Time for a plan. The Trio plot to...and this is really the main narrative of the film...hire a couple of theatre actors to PRETEND TO BE LOVE, DEATH AND TIME and angrily confront him about the letters. So they do that and he actually believes it.

This is already bullshit and stupid, but the film splinters into various subplots. Peña is hanging out with 'Death' (Mirren) and she deduces that he's dying from cancer. His character arc ends with him being convinced that he should tell his soon-to-be widow and single parent about this because of why haven't you done that yet what the hell buddy.

Winslet is hanging out with 'Time' and her plot thread concerns finding a sperm donor because she spent her time building the company instead of starting a family (it's one or the other, people). We know this because she spends her work hours sitting at a giant computer screen looking up sperm donor sites in the middle of an open plan office and leaving brochures about it on her desk and then acts like people are butting in on her private business when they bring it up. The message at the end of her arc is that she should accept that she's not having a family for...reasons?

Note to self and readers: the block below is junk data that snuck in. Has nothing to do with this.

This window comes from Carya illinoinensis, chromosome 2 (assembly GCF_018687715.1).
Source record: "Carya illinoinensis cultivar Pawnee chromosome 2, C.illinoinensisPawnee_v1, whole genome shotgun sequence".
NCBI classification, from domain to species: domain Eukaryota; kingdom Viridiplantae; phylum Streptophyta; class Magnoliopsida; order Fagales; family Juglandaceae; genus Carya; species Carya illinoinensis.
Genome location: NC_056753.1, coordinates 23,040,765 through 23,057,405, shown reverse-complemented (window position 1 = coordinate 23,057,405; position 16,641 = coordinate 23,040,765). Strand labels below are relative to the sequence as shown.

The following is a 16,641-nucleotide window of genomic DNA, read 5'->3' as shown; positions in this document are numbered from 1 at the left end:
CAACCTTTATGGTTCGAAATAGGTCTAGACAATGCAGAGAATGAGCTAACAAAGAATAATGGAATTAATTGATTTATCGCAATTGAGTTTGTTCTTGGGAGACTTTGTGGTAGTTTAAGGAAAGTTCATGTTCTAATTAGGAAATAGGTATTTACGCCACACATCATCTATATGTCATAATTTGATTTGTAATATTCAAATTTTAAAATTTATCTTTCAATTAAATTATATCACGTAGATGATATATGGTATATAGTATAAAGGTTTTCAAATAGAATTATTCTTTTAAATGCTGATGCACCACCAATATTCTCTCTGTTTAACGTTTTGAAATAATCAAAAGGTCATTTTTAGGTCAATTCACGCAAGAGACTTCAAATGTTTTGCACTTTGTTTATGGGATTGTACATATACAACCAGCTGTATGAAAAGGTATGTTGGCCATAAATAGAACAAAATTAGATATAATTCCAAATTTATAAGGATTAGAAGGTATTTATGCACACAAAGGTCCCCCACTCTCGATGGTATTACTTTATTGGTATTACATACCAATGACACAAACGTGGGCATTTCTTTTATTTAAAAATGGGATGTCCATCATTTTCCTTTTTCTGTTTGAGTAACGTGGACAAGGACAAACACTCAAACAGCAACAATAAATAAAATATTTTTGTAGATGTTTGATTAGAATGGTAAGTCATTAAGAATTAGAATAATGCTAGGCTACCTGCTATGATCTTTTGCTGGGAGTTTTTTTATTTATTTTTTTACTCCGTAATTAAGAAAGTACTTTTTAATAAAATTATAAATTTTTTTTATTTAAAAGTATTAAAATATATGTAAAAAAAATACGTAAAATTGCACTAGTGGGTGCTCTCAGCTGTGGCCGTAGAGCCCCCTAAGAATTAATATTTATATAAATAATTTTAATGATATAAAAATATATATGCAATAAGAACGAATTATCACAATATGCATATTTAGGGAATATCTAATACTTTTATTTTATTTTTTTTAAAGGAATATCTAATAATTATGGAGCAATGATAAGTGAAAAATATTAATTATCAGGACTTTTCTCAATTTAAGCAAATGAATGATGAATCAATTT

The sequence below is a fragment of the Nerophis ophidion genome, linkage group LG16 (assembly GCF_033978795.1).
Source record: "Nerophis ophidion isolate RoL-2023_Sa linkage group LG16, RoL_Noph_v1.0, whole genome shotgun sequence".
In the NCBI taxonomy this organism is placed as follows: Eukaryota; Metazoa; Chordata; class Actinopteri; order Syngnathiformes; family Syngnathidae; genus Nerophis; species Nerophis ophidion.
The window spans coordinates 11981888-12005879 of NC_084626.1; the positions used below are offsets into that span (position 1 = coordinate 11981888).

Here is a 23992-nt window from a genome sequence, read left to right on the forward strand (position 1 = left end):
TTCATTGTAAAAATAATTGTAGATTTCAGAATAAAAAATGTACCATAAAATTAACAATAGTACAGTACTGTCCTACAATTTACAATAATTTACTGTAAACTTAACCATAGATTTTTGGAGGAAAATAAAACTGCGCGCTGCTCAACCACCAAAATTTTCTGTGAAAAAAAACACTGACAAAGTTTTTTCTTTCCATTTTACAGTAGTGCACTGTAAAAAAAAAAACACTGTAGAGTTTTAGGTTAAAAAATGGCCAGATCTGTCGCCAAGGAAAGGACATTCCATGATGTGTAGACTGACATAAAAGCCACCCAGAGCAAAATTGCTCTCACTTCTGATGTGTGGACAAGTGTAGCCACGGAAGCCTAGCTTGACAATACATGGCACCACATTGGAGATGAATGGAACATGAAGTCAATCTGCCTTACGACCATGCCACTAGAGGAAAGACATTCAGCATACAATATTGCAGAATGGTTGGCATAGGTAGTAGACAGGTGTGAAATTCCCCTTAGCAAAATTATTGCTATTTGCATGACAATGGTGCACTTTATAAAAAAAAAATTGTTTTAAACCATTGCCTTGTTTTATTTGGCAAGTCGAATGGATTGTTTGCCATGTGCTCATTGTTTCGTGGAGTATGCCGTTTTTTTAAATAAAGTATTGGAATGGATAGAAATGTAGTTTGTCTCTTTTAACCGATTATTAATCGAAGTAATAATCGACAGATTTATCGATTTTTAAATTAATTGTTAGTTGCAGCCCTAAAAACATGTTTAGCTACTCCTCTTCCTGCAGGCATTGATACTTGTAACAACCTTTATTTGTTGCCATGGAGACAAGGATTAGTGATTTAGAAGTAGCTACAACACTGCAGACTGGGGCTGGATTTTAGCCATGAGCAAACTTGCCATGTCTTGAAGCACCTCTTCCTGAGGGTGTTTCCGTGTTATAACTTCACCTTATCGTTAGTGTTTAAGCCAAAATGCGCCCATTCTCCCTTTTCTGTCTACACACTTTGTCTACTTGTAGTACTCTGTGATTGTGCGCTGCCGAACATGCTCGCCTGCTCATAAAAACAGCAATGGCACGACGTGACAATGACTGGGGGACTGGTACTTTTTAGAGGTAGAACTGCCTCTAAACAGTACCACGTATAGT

Movie Review: ‘Collateral Beauty’

Finally, Norton. His character is a divorcee whose daughter doesn't want to speak to him because he broke her mother's heart. He hangs out with 'Love' (Knightley), and quite fancies her. He expresses this by following her down the street, finding out from friends where she'll be and turning up unexpectedly, offering her increasing amounts of money to hang around with him and pestering her for a date long after being rejected. In short, he's a stalker. His moral? He needs to FORCE himself back into his daughter's life. Yes, really. His message is 'be more of a stalker'.

Meanwhile, Howard's encounters has lead him to attend a support group for parents who lost their children and enters into a very, very awkward romantic subplot with the group's leader (Harris). All they talk about is their dead children, with Howard refusing to say his daughter's name or talk about her death. She encourages Howard to 'angrily confront' these three mythical characters who have appeared in his life. So he does that, hurling verbal and physical abuse at them.